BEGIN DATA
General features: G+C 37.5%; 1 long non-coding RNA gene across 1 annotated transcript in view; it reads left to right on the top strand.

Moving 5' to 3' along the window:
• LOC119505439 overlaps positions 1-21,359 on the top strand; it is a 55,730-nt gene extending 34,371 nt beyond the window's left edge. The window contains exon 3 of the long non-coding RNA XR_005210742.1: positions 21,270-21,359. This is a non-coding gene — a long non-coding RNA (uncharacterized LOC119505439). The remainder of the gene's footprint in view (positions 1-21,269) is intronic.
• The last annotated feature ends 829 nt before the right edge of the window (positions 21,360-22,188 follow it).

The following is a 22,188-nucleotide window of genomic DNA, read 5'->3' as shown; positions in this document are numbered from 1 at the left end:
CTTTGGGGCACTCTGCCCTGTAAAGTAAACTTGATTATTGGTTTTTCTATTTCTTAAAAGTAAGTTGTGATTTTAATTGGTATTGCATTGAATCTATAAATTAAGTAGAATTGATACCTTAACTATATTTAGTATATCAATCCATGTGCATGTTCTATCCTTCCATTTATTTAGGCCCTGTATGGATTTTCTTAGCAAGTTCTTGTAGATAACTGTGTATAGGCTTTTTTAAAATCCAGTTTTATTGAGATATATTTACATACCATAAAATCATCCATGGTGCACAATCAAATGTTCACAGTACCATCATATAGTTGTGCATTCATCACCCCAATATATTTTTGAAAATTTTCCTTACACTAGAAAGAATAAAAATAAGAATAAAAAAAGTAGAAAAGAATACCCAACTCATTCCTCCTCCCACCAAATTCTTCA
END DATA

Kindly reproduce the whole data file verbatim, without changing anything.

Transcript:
General features: G+C 37.5%; 1 long non-coding RNA gene across 1 annotated transcript in view; it reads left to right on the top strand.

Moving 5' to 3' along the window:
• LOC119505439 overlaps positions 1-21,359 on the top strand; it is a 55,730-nt gene extending 34,371 nt beyond the window's left edge. The window contains exon 3 of the long non-coding RNA XR_005210742.1: positions 21,270-21,359. This is a non-coding gene — a long non-coding RNA (uncharacterized LOC119505439). The remainder of the gene's footprint in view (positions 1-21,269) is intronic.
• The last annotated feature ends 829 nt before the right edge of the window (positions 21,360-22,188 follow it).

The following is a 22,188-nucleotide window of genomic DNA, read 5'->3' as shown; positions in this document are numbered from 1 at the left end:
CTTTGGGGCACTCTGCCCTGTAAAGTAAACTTGATTATTGGTTTTTCTATTTCTTAAAAGTAAGTTGTGATTTTAATTGGTATTGCATTGAATCTATAAATTAAGTAGAATTGATACCTTAACTATATTTAGTATATCAATCCATGTGCATGTTCTATCCTTCCATTTATTTAGGCCCTGTATGGATTTTCTTAGCAAGTTCTTGTAGATAACTGTGTATAGGCTTTTTTAAAATCCAGTTTTATTGAGATATATTTACATACCATAAAATCATCCATGGTGCACAATCAAATGTTCACAGTACCATCATATAGTTGTGCATTCATCACCCCAATATATTTTTGAAAATTTTCCTTACACTAGAAAGAATAAAAATAAGAATAAAAAAAGTAGAAAAGAATACCCAACTCATTCCTCCTCCCACCAAATTCTTCA